ROV to Study Impact of Gulf Oil Spill on Deep Water Corals

A team of researchers from Penn State have discovered a coral community, seven miles southwest of the site of the Deep Water Horizon oil spill, and at a depth of 1,400 m, with the help of a Remote Operated Vehicle (ROV). These coral colonies include several dead and injured corals and it was believed that the damage is due to oil spill.

Charles Fisher, Chief Scientist of the Team, has stated that certain branches of the coral community seemed normal and the rest were completely enclosed in a brown colored substance, evidently swampy mucous tissue. He mentioned that they have ascertained that the major portions of the coral community include many recently dead colonies and others that were in a dying phase.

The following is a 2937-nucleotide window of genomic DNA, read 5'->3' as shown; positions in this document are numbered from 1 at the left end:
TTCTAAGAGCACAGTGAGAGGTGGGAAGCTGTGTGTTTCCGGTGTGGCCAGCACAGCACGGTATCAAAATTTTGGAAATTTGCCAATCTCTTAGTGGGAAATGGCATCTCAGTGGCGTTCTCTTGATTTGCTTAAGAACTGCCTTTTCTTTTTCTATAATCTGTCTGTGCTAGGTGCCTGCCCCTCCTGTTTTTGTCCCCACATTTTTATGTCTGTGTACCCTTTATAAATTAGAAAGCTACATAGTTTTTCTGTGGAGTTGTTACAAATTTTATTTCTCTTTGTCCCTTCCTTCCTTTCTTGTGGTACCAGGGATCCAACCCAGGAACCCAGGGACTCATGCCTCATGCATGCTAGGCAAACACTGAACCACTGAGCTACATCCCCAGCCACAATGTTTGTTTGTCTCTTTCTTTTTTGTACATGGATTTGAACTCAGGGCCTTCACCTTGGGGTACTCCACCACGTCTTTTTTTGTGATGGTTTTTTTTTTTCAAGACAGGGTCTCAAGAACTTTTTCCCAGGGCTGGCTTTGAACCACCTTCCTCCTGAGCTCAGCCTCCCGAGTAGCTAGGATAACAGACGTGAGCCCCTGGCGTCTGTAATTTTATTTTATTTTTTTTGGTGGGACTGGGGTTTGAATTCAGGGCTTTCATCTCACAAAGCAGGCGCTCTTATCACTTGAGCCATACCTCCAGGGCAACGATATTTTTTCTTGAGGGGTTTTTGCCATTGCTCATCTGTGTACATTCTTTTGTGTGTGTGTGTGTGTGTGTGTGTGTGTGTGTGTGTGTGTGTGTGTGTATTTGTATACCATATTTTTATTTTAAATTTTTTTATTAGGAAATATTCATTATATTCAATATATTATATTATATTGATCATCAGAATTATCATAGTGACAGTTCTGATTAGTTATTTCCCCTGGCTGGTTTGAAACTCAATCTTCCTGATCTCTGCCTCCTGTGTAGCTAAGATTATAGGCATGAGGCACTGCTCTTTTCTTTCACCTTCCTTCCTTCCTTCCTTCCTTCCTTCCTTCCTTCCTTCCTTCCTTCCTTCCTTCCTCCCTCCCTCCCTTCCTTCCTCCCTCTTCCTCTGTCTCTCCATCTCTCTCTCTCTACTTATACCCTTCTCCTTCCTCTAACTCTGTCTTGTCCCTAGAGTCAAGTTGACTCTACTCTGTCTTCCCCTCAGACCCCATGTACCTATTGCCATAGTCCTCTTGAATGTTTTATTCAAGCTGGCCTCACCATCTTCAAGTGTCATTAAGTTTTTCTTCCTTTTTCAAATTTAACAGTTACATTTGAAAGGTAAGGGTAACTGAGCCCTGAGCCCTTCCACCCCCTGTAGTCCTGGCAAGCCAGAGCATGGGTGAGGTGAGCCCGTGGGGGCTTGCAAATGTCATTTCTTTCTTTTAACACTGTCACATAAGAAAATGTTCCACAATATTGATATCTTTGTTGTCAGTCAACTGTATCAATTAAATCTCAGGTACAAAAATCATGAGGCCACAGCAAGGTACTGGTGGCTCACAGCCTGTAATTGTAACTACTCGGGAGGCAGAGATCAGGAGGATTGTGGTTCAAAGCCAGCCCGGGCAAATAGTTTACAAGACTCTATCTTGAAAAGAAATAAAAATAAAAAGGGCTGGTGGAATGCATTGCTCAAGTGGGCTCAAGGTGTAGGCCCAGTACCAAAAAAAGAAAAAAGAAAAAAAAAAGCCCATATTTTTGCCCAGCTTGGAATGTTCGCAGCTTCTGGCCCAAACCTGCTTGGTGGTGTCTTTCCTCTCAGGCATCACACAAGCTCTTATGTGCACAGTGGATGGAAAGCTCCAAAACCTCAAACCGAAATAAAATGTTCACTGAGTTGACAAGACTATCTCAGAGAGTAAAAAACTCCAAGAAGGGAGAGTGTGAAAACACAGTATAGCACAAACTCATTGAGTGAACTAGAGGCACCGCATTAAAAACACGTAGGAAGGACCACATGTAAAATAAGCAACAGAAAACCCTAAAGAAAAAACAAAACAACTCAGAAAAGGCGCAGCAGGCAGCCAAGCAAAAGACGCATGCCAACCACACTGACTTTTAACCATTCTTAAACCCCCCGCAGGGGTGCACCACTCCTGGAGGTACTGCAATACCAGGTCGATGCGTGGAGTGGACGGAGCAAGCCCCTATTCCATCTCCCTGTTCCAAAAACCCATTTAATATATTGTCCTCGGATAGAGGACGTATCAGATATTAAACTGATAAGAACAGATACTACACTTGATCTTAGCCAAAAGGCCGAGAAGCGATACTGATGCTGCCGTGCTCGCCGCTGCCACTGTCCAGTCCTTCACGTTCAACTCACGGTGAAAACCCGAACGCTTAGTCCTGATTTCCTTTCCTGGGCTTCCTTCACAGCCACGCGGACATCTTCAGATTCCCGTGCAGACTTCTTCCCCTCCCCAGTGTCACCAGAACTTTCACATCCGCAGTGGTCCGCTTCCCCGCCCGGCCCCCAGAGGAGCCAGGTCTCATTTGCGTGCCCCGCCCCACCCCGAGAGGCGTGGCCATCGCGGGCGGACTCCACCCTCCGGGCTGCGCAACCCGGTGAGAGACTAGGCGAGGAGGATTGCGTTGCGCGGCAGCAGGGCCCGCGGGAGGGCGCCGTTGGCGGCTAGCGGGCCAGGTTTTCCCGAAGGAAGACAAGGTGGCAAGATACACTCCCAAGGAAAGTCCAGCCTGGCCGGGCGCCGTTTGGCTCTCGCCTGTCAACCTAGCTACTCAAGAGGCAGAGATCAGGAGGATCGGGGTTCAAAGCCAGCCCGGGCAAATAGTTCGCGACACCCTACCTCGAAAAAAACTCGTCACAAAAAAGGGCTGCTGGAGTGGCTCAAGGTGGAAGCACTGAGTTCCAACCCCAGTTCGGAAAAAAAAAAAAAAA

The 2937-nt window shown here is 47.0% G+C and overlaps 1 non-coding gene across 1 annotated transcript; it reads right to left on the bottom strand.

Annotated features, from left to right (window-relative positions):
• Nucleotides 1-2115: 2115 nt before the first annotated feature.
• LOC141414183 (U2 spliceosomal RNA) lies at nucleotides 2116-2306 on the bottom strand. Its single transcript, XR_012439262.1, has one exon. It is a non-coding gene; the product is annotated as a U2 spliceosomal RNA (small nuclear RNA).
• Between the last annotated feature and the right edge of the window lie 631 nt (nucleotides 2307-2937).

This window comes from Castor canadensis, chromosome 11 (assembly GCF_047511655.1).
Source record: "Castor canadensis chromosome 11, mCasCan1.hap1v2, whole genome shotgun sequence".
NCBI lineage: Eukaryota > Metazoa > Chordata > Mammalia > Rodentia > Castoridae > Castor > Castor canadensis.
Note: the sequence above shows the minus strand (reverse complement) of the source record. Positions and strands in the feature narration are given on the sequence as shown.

Coral colonies serve as a home to several marine animals, which depend on corals for their existence. In addition, scientists have noticed that several starfish that exist along with corals were fatally ill. Researchers are conducting several investigations to ascertain the reason behind this disaster.

Fisher has stated that the nearness of the site to the catastrophe, their distinct findings and the apparent proof the recent impact, propose the linking of the disaster to the contact of the coral colony to either dispersant, oxygen depletion, oil or the combined defect of all these factors or any other water-borne impacts of the oil spill.


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